To a dear uncle…

I received a phone call today from my mother that shocked me. To be honest, I’m still in a state of denial. And that’s just how I’m feeling. I can’t begin to imagine how my stepmom feels.

Her brother Freddie was a truck driver, and one of the sweetest, greatest teddy bears I’ve ever known. They were very close as siblings, and Mama (stepmom is her partner of 20 years) loved Freddie like a brother. I felt close to him. Then again, everyone who knew Freddie felt a connection with him. He was open, loving, wouldn’t hurt a fly. He’d been through so much hell in his life, yet he managed to conquer his personal demons and became an inspiration.

This morning… he passed away. According to the New York Highway Patrol, his rig veered off the road, hit trees, and a fuel tank exploded. They don’t know if Freddie had a heart attack, a stroke–whatever. There will be an autopsy, though, and then he’ll be cremated and his ashes scattered around blueberry bushes in Decatur, AL.

Love your family–no matter how far they might be from you.

Celts and exile

In Celtic cultures, exile was considered a worse punnishment than death, reserved for those who had committed unpardonable offences. For us moderns, exile is less of an issue. If we are thrown out of one community or banished from our families, it is much easier to start over somewhere else. Exile is not the source of shame it once was. However, it still happens. Groups of people can choose to cast out and entirely reject another, for all kinds of reasons. So, these are the concepts I was playing with when I wrote this poem.

Exile

You have crossed the line

Breaking relationship with dishonour

Showing no remorse.

Duty is to those who return it,

Loyal to those who remain true,

Trust only where faith is given.

Your speech lacks mindfulness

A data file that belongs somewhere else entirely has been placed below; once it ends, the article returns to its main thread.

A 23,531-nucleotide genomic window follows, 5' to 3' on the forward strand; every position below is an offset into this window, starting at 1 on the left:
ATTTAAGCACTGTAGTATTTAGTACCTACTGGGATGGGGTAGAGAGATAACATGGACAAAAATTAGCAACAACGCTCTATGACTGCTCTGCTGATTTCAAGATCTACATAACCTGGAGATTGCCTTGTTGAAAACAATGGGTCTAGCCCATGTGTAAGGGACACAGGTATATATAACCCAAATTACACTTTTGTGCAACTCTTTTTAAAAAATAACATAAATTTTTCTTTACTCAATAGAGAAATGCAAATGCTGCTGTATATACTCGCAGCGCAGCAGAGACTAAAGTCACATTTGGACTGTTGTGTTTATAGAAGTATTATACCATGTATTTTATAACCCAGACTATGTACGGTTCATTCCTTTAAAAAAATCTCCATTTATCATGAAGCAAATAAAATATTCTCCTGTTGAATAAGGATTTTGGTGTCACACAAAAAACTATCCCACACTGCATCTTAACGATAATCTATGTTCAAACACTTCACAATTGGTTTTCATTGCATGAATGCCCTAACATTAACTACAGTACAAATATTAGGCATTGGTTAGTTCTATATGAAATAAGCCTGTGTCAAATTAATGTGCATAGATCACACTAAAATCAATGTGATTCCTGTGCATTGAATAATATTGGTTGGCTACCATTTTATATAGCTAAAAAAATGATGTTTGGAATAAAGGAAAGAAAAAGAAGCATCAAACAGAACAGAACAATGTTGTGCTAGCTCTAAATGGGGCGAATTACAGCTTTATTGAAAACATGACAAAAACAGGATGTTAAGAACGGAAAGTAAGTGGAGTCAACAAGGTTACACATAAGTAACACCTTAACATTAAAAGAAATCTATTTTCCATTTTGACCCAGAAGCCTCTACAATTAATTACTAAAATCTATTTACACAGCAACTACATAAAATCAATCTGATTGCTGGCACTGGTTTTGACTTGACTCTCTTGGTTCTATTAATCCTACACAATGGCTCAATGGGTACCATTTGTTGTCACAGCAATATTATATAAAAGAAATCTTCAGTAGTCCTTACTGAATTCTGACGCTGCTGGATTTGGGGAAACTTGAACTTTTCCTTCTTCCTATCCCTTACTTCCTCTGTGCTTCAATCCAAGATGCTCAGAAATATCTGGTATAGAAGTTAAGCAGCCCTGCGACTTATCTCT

Actions without heart and compassion

There is a rot in your soul.

We are careful of each other

But you have chosen to be outside

And broken the bonds of tribe.

Cruelty does not beget kindness.

Betrayal will not earn affection

These are laws of nature.

If fear and jealousy give reason

We see no merit in those, no honour.

You had an obligation to do better.

We are not responsible for your fall

For your choice to be unworthy,

We merely release you from sundered ties.

You will go forth an exile.

We will not look upon you again,

Nor shall your name be spoken.

Henceforth you are an irrelevance

The path you chose awaits you,

And we shall see you no more.

Ancient Calendar: June 22, 2010

One of the Greeks favorites was the woodland Pan. This God was envied and highly celebrated. So it comes of no surprise that today was just one more day in their calendar honoring him.

Pan kept to the meadows and forests. He traveled with his own entourage of Nymphs during the evening hours. Pan was famous for his sexual encounters and exploitations. Pan in his day was the equivalent of a rock star in ours.

Pan had the legs and hoofs of a goat, plus the horns of one. In fact, many believe that he was so popular–being one of the oldest gods of the Greek pantheon, that the Christians used his image to form their artistic version of Satan.

C.H. SCARLETT
www.chscarlett.net

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